The little red shoes of Auschwitz

Margaret Rossiter
On 28th January 1945, the Russian army on its westwards march, came across Auschwitz-Birkenau concentration camp. The pictures which ensued have become the most seminal of the 20th century, embedded in our memories, forever challenging the thin line which separates human civilisation from human barbarity.

On 28th January 1945, the Russian army on its westwards march, came across Auschwitz-Birkenau concentration camp. The pictures which ensued have become the most seminal of the 20th century, embedded in our memories, forever challenging the thin line which separates human civilisation from human barbarity.

It was a place I never wanted to see, but four years ago, on a visit to the beautiful city of Krakow in Poland, I felt it was a place I had to visit. Unwillingly! It became a moral compulsion.

The bus, filled with people on the same journey, drove under dark skies through the flat countryside. It took its place in a large car-park alongside several other buses. Auschwitz has become a place of pilgrimage. We, the English-speaking group, joined other groups and walked the short distance to the infamous gates, underneath the cynical inscription “Arbeit macht Frei.” Looking around, while we waited for our guide (English-speaking), there was the initial feeling of deja vu - “I have been here before,” such was the power of inherited images. There, was the site of an auxilary gas-chamber, hastily constructed to deal with “overflow” and abandoned because it was inefficient. And surely, the place where we assembled, was the location of the orchestra composed of gifted Jewish musicians, playing classical music to give the air of welcome and normalcy. The guide arrived and confirmed the locations.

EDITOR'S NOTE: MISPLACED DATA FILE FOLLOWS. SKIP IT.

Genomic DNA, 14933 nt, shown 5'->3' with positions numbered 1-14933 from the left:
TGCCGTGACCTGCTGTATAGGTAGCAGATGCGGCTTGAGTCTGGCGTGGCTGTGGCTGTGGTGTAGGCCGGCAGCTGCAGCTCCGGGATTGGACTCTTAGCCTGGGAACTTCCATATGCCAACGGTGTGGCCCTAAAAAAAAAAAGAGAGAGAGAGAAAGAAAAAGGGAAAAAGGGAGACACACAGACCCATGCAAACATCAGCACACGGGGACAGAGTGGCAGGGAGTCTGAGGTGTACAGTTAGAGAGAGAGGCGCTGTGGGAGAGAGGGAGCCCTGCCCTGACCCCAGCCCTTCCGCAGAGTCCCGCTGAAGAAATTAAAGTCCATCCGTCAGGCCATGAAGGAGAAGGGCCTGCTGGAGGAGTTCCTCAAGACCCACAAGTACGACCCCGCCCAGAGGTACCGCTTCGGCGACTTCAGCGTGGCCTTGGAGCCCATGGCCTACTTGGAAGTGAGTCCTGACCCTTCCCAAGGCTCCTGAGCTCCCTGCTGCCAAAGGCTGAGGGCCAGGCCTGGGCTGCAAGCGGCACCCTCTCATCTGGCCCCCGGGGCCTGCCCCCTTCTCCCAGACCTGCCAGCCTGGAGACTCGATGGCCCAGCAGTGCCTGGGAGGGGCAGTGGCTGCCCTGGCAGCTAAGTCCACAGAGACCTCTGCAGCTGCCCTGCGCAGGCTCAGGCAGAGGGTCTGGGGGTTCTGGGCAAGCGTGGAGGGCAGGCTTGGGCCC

We followed our guide, up steps, in and out of “specimen” buildings. Auschwitz had been a Polish Miltary Barracks and still had the characteristics of its original function: solid, well-built grey institutions, set in a series of widely spaced squares. It has always seemed to me that there are certain places which retain a special atmosphere reflecting joys and sorrows, pain and celebrations, hopes and fears - places which have been cherished and visited by generations and generations of people.

There are sites on the borders of Tipperary and Waterford which have a “feeling” of wistful nostalgia: St. Patrick’s Well in Clonmel, Tooreen Pecaun in the Galtees, St. Declan’s little church in Ardmore, the Bronze Age sites on the heathery lower slopes of the Moanavullaghs. Places where there is a good feeling. Auschwitz, on the other hand, is haunted. It is possessed. It is a place where the industrialised killing of people reached its climax, and the inhumanity of what happened there is suspended in the air.

By now, it was raining, a thick misty rain so familiar to us in Ireland. On our journey, we were re-tracing a grim itinerary. We came to a store-room which retained specimen exhibits of what people left behind them, when they were divested of the last vestiges of their dignity on the way to the gas-chamber. There was a mound of human hair, crumbled clothes and a pile of footwear. Funny, I thought, forgetting momentarily where I was, how little fashions have changed in footwear!